Crude mining allowed in ComVal ‘for humanitarian reasons’
DAVAO CITY, Philippines—An official of the town of Pantukan in Compostela Valley admitted here Thursday that it allowed small-time miners to operate in Barangay Kingking even though the area had been identified as prone to landslides “for humanitarian reasons.”
Thirteen people were confirmed to have been killed in the landslide that swept away miners’ huts in the predawn hours of last Good Friday and at least 10 more miners are known to be missing.
“We understand their plight, their condition; they have families to feed,” Dr. Arnulfo Lantaya, Pantukan’s municipal planning and development officer, told a news conference here Thursday morning. “But we have consistently warned them of the dangers that they are facing in the area… they have been hardheaded…. These people, however, are good people who only wanted to live.”
He said municipal officials had an agreement with different groups of small-scale miners that their associations would take responsibility for the safety and welfare of their members.
Leaders of the mining groups, he said, agreed to closely monitor the operations of their members and warn them of possible dangers, even initiating preemptive evacuations when warranted.
“For humanitarian reasons we have allowed them to operate not only in the disaster site but in other areas of Pantukan. The local government has been dealing with these miners with diplomacy and utmost consideration of their conditions, despite the fact that many of them are not even from Pantukan,” Lantaya added.
But after the Good Friday landslide, the government of Pantukan must now act decisively, Lantaya said.
“We have experienced the disaster and its lessons were learned. We understand them but we regret to say that we have to do something and force them out of the disaster area. It is unfortunate that we have to experience it before they are convinced that the area is indeed dangerous for them,” Lantaya added.
Because of the landslide, it was easier to convince the miners to leave the area, Lantaya said.
Liza Mazo, regional director of the Office of Civil Defense, said that convincing miners to leave mining sites such as the Panganason area of Barangay Kingking had always been a challenge.
“Their resistance is always tied with their desperation over livelihood. And so we have asked the national government to also address the social dimension of the situation,” she said.
She said that there are more than 500 villages all over Southern Mindanao that are prone to disastrous landslides, most of them in Compostela Valley and Davao del Sur.
Pantukan Mayor Celso Sarenas has ordered a forced evacuation of residents at the site of the Good Friday disaster, giving them the freedom to look for an area where they could be relocated with assistance of P5,000 in cash and some food provisions.
Of the 112 households involved, only three have shown opposition to the plan, Lantaya said.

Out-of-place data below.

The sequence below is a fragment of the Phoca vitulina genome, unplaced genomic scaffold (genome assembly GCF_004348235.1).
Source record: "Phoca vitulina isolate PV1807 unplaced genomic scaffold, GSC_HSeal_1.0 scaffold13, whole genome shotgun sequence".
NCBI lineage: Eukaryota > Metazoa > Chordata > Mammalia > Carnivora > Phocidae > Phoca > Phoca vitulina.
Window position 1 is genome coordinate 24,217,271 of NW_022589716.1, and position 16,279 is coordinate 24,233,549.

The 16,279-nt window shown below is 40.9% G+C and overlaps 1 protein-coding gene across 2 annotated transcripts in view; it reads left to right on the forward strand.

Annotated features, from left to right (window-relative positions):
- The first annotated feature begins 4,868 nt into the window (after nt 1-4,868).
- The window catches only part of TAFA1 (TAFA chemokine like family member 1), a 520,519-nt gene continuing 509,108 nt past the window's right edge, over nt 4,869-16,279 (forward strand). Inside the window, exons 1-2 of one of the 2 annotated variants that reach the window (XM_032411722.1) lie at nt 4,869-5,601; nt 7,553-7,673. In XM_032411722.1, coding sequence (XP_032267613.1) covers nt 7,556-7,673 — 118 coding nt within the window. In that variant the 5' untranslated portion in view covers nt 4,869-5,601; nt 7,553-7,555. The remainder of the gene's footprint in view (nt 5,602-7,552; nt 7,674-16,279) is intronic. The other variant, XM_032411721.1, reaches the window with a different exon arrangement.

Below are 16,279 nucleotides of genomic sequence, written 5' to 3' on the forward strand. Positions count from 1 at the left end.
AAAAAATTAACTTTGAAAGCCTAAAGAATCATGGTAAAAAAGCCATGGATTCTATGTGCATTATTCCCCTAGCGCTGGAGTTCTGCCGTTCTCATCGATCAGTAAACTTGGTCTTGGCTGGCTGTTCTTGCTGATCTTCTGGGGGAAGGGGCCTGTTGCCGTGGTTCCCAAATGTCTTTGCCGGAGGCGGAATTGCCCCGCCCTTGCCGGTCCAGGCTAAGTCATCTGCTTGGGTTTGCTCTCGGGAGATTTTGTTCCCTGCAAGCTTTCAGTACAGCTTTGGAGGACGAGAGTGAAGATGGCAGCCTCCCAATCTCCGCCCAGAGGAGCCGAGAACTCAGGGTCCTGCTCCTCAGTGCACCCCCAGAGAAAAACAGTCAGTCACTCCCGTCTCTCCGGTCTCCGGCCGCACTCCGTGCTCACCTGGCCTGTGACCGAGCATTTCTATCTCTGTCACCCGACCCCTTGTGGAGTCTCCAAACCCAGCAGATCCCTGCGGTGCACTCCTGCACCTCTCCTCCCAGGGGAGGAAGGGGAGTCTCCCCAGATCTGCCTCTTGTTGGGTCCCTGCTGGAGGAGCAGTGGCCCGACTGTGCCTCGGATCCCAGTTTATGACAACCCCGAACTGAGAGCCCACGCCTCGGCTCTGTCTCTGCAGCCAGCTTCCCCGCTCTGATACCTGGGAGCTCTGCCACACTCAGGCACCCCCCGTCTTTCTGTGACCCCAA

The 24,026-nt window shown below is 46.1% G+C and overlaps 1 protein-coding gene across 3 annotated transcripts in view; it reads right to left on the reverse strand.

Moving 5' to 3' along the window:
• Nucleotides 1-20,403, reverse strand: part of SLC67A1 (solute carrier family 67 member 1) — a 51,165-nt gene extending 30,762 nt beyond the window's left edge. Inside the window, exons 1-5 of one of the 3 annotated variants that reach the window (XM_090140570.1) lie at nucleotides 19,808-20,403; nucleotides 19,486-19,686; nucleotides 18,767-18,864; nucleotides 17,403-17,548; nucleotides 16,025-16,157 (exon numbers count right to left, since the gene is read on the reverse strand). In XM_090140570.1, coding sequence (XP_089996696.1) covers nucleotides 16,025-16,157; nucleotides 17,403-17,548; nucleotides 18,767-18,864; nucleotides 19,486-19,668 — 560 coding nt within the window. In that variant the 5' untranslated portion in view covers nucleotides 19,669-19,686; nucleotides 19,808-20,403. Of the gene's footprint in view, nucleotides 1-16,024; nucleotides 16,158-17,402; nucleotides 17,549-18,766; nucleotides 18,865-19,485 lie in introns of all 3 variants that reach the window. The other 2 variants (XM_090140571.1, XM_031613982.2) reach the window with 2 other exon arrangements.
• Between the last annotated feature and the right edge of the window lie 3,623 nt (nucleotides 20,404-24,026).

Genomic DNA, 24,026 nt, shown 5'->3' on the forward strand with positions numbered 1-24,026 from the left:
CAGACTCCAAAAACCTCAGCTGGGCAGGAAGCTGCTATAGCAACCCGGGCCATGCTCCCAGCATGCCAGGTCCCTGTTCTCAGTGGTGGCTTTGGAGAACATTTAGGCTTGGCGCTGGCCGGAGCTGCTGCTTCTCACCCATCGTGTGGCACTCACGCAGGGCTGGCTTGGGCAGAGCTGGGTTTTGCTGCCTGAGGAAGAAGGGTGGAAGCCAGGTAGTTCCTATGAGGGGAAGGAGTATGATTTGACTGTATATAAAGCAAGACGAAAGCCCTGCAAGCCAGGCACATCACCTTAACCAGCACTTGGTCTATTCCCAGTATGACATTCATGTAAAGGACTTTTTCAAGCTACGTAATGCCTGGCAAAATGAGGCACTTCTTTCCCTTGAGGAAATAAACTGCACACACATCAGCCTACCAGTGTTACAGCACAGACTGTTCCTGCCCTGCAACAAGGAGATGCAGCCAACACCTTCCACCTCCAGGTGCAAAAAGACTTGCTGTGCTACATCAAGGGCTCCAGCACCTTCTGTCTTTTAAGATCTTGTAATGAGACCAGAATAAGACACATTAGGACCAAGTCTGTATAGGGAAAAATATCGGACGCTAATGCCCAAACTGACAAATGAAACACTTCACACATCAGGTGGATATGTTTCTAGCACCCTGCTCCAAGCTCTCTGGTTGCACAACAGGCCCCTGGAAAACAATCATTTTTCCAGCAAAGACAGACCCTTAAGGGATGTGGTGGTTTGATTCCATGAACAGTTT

“One of them refused to leave the area because of the amount of investment that he has poured in. He has spent more than a million for the mining facilities. He asked us to not dismantle his property, but the order was to vacate the area and declare it free from any activities,” Lantaya said.
The order of Sarenas was to declare the area a “no-man’s land.”
“Every structure in the area has to be demolished because we know that these people will go back there if we do not dismantle everything. Right now the area has to be cleared of anything,” he said.
Not even the large-scale mining companies will be allowed to enter and operate in the area, Lantaya said, dispelling the earlier fear of a group of small-scale miners that the government might use the tragedy as a justification to dislocate them and allow foreign mining companies to come in.
“That is very remote. Mayor Sarenas is for the poor and for small-scale miners. They need not worry,” Lantaya said.
Sarenas ordered a suspension of retrieval operations because of bad weather earlier this week but the operations resumed on Thursday with clearance from the Mines and Geosciences Bureau of the Department of Environment and Natural Resources.
Leading the retrieval operations now are the 15-member team Davao Firefighters Rescue Services.
Richard Hernandez, team leader of group, said they have been very careful because the bodies of the miners buried in the rubble are already in advanced state of decomposition.
“We have been doing manual excavation and everything has to be carefully done or we inflict more injury on the bodies of the victims,” he said.
The last body that they recovered, he said, was buried under almost two meters of soil.
Subscribe to INQUIRER PLUS to get access to The Philippine Daily Inquirer & other 70+ titles, share up to 5 gadgets, listen to the news, download as early as 4am & share articles on social media. Call 896 6000.